So, you know, at the time of, of writing, that, I was spending a lot of thoughtful time and a lot of different areas of research literature. You know, there were some movements, I would say, within certain schools of cognitive science that were, you know, part of my, my graduate studies, that there was this debate about, you know, kind of that ancient debate about the material and intangible or transcendent part of life, not necessarily science and religion, that's, you know, kind of the older version of it, but I wanted to strike some balance, and I'm not sure I did in that book, but maybe in subsequent writing, strike a balance between... or not even between but but take a, strike a balance by taking a holistic view at the topics I was interested in. And so, those topics dealt with, you know, music, the mind, consciousness, and meditation, you know, as an area of inquiry, and of applied practice that could really help people. So, you know, when you deal with music, you immediately are taken into not only kind of the vast complexity of how music and sound and meaning, connect to and effect change within the complex that is a human being. But those experiences are so often transcendent, spiritual, somehow, there's something else there something intangible that seems to be not only part and parcel of music, but That thing that really attracts us, as human beings. And I think it's that area where the meaning lives where that that transcendent experience lies, however, we want to want to call it maybe beyond the facade of the body was was too strong. But that area, and especially that experience of transcendence is so central to musics, potential efficacy, when we start thinking about healing, health and well being. One of the main ideas was to approach this, this space in this area to build up the knowledge so that it could actually be applied and help more people, because so many of the things that people are suffering with, can be if not fully treated and cured, at least be supportive of health and well being, and quality of life. Because they deal with that interaction of the mind, belief, and, you know, lifestyle. So that's become, you know, a really important focus, and, most recently, trying, just trying to help people bring the body back into focus within that holistic frame. So really not denying any part, you know, but really building this, the way I think about it is through this five factor model of the body, mind, spirit, emotions and relationships, or, you know, in the scientific lingo, the bio psycho social, emotional and spiritual, transcendent. So that's been my focus of late, you know, taking it further into the realm of actually teaching music, meditation practices for people's health and well being. And that's been especially important these last couple years with the pandemic, for sure.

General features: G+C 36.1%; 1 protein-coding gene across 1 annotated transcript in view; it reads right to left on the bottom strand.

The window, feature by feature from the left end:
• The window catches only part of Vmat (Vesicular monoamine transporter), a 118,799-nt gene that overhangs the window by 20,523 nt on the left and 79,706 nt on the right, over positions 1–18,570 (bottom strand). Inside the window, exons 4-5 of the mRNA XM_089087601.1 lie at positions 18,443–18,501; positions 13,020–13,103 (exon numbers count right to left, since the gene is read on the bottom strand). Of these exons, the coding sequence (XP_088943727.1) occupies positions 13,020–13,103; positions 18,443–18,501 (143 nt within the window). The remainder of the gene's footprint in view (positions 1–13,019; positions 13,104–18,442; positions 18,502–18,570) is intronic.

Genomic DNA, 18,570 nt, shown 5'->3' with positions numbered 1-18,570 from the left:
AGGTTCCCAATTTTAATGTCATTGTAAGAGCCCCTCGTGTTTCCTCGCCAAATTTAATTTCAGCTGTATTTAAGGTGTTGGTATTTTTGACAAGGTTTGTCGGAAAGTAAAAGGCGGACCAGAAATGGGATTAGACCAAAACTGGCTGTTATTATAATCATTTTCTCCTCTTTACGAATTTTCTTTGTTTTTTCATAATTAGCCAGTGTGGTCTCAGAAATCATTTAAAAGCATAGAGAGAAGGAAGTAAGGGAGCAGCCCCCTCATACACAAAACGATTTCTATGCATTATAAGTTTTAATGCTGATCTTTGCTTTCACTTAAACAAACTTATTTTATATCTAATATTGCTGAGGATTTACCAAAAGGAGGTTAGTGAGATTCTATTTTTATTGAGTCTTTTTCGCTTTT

Kevin Shorner-Johnson:

I pivoted to ask Cohen about spirituality, because spirituality and understandings of what the spiritual is, are at the heart of understanding Maddoh. Cohen notes that spirituality or something that is intangible, transcendent, or elusive, has a foundational role in well being.

Benjamin Koen: